The ability and the confidence to investigate an intermittent bug is one of the things that marks an excellent tester. The most engaging stories about testing I have heard have been stories about hunting a “white whale” sort of problem in an ocean of complexity. Recently, a thread on the SHAPE forum made me realized that I had not yet written about this fascinating aspect of software testing.

Unlike a mysterious non-intermittent bug, an intermittent bug is more of a testing problem than a development problem. A lot of programmers will not want to chase that white whale, when there’s other fishing to do.

Intermittent behavior itself is no big deal. It could be said that digital computing is all about the control of intermittent behavior. So, what are we really talking about?

We are not concerned about intermittence that is both desirable and non-mysterious, even if it isn’t exactly predictable. Think of a coin toss at the start of a football game, or a slot machine that comes up all 7’s once in a long while. We are not even concerned about mysterious intermittent behavior if we believe it can’t possibly cause a problem. For the things I test, I don’t care much about transient magnetic fields or minor random power spikes, even though they are happening all the time.

Many intermittent problems have not yet been observed at all, perhaps because they haven’t manifested, yet, or perhaps because they have manifested and not yet been noticed. The only thing we can do about that is to get the best test coverage we can and keep at it. No algorithm can exist for automatically detecting or preventing all intermittent problems.

So, what we typically call an intermittent problem is: a mysterious and undesirable behavior of a system, observed at least once, that we cannot yet manifest on demand.

Our challenge is to transform the intermittent bug into a regular bug by resolving the mystery surrounding it. After that it’s the programmer’s headache.

Some Principles of Intermittent Problems:

  • Be comforted: the cause is probably not evil spirits.
  • If it happened once, it will probably happen again.
  • If a bug goes away without being fixed, it probably didn’t go away for good.
  • Be wary of any fix made to an intermittent bug. By definition, a fixed bug and an unfixed intermittent bug are indistinguishable over some period of time and/or input space.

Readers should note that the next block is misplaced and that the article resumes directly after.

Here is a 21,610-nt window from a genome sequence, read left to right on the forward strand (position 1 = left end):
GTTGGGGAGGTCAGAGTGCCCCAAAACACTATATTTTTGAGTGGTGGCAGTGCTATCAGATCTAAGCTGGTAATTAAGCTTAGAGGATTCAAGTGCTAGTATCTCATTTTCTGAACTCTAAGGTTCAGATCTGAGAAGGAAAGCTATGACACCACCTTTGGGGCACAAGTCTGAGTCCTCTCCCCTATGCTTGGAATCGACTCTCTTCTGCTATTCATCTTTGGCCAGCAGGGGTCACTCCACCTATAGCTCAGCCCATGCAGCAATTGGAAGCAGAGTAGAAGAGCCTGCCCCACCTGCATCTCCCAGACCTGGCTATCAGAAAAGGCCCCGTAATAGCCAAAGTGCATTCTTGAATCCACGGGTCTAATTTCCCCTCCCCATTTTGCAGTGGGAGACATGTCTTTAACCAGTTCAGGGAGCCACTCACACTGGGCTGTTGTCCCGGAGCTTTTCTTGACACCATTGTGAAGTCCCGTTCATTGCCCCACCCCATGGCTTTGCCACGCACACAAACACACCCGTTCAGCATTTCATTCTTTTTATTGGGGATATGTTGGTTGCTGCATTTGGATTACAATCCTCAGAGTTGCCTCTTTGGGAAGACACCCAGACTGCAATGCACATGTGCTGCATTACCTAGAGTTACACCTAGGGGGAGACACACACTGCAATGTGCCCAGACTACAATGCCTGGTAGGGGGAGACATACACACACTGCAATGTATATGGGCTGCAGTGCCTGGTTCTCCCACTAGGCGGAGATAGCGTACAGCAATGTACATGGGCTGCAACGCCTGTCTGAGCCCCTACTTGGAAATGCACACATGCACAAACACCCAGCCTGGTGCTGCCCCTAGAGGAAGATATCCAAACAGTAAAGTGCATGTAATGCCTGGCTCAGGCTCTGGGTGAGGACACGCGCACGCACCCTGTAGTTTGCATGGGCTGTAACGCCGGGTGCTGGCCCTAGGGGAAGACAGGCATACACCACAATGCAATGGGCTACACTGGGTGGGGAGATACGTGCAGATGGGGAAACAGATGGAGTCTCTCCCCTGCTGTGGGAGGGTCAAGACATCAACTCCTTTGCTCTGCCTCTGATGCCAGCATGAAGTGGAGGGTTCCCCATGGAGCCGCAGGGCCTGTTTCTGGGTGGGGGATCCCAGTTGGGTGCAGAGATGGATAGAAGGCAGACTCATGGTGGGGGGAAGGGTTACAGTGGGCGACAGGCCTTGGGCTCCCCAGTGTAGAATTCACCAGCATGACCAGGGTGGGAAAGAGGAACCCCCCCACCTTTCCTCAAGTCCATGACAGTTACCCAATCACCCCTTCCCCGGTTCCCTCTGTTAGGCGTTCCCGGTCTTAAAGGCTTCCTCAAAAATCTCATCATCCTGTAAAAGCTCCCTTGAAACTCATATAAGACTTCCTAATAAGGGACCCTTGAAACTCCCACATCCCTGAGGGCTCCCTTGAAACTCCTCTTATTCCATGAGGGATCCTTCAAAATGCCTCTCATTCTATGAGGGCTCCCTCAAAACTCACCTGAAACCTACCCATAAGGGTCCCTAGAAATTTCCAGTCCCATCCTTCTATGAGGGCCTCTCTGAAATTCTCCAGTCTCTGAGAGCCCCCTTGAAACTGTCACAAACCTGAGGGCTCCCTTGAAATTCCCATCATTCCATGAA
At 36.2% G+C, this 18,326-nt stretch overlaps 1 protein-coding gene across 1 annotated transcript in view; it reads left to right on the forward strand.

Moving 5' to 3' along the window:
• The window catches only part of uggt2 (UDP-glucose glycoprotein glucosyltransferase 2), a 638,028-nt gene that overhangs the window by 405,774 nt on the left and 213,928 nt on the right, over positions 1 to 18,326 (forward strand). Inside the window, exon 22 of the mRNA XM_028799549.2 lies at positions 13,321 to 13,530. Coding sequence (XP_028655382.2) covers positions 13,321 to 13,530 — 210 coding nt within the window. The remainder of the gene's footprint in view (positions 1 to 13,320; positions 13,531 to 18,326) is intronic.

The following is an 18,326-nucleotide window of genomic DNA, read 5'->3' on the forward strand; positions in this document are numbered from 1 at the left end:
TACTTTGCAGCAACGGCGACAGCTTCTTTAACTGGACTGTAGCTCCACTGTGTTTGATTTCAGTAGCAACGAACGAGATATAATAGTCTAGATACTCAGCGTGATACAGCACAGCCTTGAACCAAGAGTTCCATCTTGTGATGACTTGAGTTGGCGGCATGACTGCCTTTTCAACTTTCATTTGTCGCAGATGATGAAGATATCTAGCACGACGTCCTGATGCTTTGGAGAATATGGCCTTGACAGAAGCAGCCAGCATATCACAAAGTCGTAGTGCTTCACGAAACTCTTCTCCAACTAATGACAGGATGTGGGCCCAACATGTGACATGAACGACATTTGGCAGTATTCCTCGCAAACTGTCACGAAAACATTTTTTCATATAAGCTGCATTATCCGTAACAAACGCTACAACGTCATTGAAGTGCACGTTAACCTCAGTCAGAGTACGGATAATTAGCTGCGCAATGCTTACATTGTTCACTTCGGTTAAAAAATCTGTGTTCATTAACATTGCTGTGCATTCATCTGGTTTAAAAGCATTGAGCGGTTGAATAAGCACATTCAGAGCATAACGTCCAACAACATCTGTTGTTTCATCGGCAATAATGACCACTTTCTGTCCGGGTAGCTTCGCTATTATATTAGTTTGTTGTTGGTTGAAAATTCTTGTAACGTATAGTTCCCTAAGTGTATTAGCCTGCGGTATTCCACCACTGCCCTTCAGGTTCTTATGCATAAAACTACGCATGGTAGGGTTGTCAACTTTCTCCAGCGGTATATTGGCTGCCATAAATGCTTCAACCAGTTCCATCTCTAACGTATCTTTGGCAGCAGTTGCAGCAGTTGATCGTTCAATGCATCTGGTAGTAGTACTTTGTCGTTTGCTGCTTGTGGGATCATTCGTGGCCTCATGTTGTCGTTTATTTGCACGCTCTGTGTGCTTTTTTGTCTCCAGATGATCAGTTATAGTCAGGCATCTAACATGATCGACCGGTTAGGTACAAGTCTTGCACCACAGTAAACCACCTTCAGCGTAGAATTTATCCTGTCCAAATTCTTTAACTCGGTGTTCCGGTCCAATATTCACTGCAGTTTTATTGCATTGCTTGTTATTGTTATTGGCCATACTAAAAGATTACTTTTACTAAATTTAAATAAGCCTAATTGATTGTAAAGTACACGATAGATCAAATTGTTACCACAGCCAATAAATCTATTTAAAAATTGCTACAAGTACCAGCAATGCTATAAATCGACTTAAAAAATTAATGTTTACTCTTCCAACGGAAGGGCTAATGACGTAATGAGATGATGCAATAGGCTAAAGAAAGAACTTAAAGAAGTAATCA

• Any software state that takes a long time to occur, under normal circumstances, can also be reached instantly, by unforeseen circumstances.
  • Complex and baffling behavior often has a simple underlying cause.
  • Complex and baffling behavior sometimes has a complex set of causes.
  • Intermittent problems often teach you something profound about your product.
  • It’s easy to fall in love with a theory of a problem that is sensible, clever, wise, and just happens to be wrong.
  • The key to your mystery might be resting in someone else’s common knowledge.
  • An intermittent problem in the lab might be easily reproducible in the field.
  • The Pentium Principle of 1994: an intermittent technical problem may pose a *sustained and expensive* public relations problem.
  • The problem may be intermittent, but the risk of that problem is ever present.
  • The more testability is designed into a product, the easier it is to investigate and solve intermittent problems.
  • When you have eliminated the impossible, whatever remains, however improbable, could have done a lot of damage by then! So, don’t wait until you’ve fully researched an intermittent problem before you report it.
  • If you ever get in trouble an intermittent problem that you could not lock down before release, you will fare a lot better if you made a faithful, thoughtful, vigorous effort to find and fix it. The journey can be the reward, you might say.

Some General Suggestions for Investigating Intermittent Problems:

  • Recheck your most basic assumptions: are you using the computer you think you are using? are you testing what you think you are testing? are you observing what you think you are observing?
  • Eyewitness reports leave out a lot of potentially vital information. So listen, but DO NOT BECOME ATTACHED to the claims people make.
  • Invite more observers and minds into the investigation.
  • Create incentives for people to report intermittent problems.
  • If someone tells you what the problem can’t possibly be, consider putting extra attention into those possibilities.
  • Check tech support websites for each third party component you use. Maybe the problem is listed.
  • Seek tools that could help you observe and control the system.
  • Improve communication among observers (especially with observers who are users in the field).